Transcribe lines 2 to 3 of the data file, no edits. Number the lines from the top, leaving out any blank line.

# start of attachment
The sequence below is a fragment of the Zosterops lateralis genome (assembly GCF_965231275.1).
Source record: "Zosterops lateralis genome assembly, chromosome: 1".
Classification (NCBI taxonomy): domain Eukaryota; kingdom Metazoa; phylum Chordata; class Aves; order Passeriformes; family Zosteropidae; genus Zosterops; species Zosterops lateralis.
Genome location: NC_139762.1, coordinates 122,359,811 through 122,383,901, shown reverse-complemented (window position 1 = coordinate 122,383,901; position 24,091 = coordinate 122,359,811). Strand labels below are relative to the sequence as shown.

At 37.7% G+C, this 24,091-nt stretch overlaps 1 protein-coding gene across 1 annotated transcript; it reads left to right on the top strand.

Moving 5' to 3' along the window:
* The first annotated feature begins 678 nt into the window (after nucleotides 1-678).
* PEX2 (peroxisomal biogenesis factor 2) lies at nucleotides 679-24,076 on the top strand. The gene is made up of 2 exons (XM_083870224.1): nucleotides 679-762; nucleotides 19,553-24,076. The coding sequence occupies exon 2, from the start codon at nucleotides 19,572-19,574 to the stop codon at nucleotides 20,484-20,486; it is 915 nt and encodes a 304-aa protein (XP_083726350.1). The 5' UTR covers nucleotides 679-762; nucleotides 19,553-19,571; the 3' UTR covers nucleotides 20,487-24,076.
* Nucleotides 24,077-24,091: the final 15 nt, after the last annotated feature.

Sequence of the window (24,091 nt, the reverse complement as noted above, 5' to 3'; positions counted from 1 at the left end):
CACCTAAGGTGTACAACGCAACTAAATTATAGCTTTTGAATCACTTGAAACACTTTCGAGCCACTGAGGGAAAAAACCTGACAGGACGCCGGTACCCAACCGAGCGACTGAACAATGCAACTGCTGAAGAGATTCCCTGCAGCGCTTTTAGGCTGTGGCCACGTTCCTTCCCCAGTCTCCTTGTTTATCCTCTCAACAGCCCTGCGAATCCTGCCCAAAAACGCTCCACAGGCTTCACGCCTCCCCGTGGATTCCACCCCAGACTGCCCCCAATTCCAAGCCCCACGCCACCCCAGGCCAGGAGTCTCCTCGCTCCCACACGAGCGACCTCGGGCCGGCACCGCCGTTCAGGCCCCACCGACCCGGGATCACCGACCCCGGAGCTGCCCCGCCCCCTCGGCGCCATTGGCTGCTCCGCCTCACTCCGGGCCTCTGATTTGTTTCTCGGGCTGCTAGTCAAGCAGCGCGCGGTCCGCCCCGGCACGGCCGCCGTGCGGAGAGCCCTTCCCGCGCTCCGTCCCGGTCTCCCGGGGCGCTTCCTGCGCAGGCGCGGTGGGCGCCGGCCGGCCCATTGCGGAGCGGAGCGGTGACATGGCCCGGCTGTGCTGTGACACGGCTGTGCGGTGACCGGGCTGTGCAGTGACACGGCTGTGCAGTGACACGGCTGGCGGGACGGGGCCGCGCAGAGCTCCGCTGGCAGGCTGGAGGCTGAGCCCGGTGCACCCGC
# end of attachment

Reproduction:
Source record: "Zosterops lateralis genome assembly, chromosome: 1".
Classification (NCBI taxonomy): domain Eukaryota; kingdom Metazoa; phylum Chordata; class Aves; order Passeriformes; family Zosteropidae; genus Zosterops; species Zosterops lateralis.